How to make your work visible

#37, Nov 10, 2023

Vasi is here.

I have a question for you.

Can you honestly say that you are adequately valued at your job?

“Let me do my work, and my manager will appreciate me afterward.”… “My manager will just see my hard work and reward me for it.”

These words are typical for the hidden hard workers.

If you’re not getting the recognition you expect, then you need to start making your work visible.

Or in other words – start being an A-player.

A-players (who both do good work AND make it visible) – are the ones who really get the appreciation they deserve and are evaluated adequately by their manager and their team.

If you don’t believe it – this previous dose answers the question: “Why does it make sense to start making your work visible?”

And if you already have an answer to my initial question, and it’s negative – this dose is for you.

Estimated reading time: 5 minutes, 6 seconds.

⏸ a little stop before starting:

The dose reaches you on this musical wave

[… the sun sets and hides behind the mountain. sip of coffee. chill on the balcony. sip of coffee… back to work]

Okay, the Professional Vasi is back again ▶️

What’s the issue about?


How to make your work visible?

(* without bragging)

Making your work visible is a way to communicate the progress and value of your work to your manager and others within your team.

To start doing this in a conscious and meaningful way, it’s important WHEN + HOW exactly to do it.

The examples are from conversations and work chats of our gang… and to be Honest Vasi – most of them are not mine…

When to make your work visible?


1. For awareness:

“Hey, gang, just letting you know, after lunch, I’ll be working on my presentation. But I’m available on Zoom if anyone needs my support.”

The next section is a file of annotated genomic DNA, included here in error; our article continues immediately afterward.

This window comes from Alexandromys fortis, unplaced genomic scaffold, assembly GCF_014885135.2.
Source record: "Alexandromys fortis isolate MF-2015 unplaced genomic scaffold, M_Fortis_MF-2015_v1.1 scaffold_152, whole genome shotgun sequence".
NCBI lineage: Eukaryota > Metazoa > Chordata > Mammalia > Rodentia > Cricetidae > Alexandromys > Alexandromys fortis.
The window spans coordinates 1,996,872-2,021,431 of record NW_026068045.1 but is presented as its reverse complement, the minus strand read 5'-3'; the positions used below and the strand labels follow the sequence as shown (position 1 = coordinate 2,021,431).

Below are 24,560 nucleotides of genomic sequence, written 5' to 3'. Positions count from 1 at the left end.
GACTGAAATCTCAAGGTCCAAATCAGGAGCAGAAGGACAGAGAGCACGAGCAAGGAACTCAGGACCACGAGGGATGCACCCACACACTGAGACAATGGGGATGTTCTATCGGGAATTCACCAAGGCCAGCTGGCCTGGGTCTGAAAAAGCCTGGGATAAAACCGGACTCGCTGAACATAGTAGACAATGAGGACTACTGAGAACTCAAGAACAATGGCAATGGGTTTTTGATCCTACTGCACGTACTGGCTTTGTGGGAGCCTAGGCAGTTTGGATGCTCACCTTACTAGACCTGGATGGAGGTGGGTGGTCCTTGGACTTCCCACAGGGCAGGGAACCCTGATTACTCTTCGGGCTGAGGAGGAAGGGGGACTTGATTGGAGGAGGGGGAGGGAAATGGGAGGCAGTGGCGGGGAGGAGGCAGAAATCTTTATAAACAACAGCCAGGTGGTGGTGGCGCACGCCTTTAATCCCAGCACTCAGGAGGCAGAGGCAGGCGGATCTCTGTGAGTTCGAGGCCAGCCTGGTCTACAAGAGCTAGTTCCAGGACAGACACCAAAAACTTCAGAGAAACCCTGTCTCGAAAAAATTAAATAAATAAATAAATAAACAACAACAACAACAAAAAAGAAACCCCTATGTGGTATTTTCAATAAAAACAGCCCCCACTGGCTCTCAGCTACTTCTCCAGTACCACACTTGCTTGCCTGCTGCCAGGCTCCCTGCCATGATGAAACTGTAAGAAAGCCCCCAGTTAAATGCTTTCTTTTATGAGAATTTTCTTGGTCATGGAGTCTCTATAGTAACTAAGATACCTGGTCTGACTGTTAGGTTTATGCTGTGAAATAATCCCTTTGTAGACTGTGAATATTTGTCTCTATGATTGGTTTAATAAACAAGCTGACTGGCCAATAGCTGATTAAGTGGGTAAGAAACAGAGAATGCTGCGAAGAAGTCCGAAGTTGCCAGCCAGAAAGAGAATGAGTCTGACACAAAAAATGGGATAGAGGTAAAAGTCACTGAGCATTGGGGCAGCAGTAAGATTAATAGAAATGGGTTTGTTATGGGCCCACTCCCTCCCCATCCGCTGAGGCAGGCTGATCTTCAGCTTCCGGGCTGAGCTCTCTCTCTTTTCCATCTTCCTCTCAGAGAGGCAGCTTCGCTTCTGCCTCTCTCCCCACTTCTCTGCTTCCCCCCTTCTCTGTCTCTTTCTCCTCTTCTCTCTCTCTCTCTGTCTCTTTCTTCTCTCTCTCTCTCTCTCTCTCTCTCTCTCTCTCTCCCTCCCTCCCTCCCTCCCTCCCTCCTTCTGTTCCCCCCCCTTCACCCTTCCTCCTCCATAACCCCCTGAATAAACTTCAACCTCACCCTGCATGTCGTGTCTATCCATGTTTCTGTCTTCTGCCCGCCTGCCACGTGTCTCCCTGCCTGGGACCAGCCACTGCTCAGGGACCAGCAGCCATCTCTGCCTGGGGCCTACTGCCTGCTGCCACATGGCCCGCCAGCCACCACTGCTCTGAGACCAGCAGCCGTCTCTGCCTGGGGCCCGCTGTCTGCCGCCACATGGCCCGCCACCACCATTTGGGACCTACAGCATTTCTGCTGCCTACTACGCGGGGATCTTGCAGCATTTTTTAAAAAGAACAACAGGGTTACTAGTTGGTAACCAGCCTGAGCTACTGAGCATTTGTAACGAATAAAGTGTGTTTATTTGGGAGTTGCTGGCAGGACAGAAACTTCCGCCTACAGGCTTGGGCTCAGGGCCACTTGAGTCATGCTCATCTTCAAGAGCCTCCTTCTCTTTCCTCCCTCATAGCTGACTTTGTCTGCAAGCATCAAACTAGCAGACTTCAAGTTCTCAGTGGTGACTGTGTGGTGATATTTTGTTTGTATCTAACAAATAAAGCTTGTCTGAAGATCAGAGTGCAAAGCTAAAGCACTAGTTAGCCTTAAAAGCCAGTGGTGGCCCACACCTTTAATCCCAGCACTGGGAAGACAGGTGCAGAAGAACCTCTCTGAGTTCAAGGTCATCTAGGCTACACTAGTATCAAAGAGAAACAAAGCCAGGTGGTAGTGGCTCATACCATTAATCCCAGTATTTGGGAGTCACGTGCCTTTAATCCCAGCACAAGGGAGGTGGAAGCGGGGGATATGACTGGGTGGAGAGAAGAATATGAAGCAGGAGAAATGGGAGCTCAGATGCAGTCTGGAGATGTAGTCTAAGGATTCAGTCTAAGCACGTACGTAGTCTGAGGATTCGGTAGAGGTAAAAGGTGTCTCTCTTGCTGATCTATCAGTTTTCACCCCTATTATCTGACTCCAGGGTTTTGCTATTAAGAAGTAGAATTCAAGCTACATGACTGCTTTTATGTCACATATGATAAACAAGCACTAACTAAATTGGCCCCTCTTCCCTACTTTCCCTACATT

→ you inform your colleagues where your current efforts go.

In this way:

✅ you synchronize your expectations with your teammates

✅ you set expectations for those who depend on you

✅ you allow discrepancies in expectations to surface between you and your teammates


2. When asking for feedback:

“Gang, I’m sending you the presentation draft. Let me know what you think so far.”
→ you share your work and openly ask for feedback on it.


3. When you need help:

“Yesterday, I fixed one of our platform’s pages to be SEO-friendly. I struggled a lot with text styling. Hari, I’ll share my screen for you to see how it turned out. Do you know a faster way to do this?”
→ you state the difficulty you faced, providing context and sharing about your work.


4. When sharing your emotions regarding your work:

It can be in 2 scenarios:

→ to celebrate your success:

“Gang, I finished the new comic yesterday. Check out how it turned out. I’m really pleased to have started drawing the comics again!!!”

→ to share your struggle with some difficulty (not necessarily seeking help, it can be just a self-revealing act):

“Ugh, totally stuck here… This is the hardest part of writing the newsletter – the final refinement before sending it.”

How to show your work?


1. By visualizing and/or prototyping:

– showing the first draft
– sending a screenshot
– sharing your screen
– doing a demo


2. By involving a colleague in your current task:

“Hari, I’m sharing my screen for you to see how I’ve fixed the settings for mobile friendliness on the newsletter in Mailchimp.”


3. Putting your teammate (or your team) in the loop of your emails.


4. Writing a blog and/or posts.


The principle to apply

The key is not just to show the final result of your work, but also the path to reaching that final result.

Show the depth of your work. Let’s see the difference between the two replies:

“Gang, I fixed the problem we had at”
→ only the final result is present.

“Gang, I managed to fix the problem we had at together with their support.”
→ sharing more details about the journey to the final result.

To achieve this, you need to know how to say a lot by saying a little → check out The Inverted Pyramid Approach.

Using the pyramid, don’t just state the most important info, but provide some important details to show the depth and scope of your work.

Questions to consciously ask yourself to assess how to do this


→ Are you doing it in front of the whole team?

→ What’s the purpose to share your work?

→ Which channel should it be?

Stay Healthy, my dear Pill-er!
– Vasi

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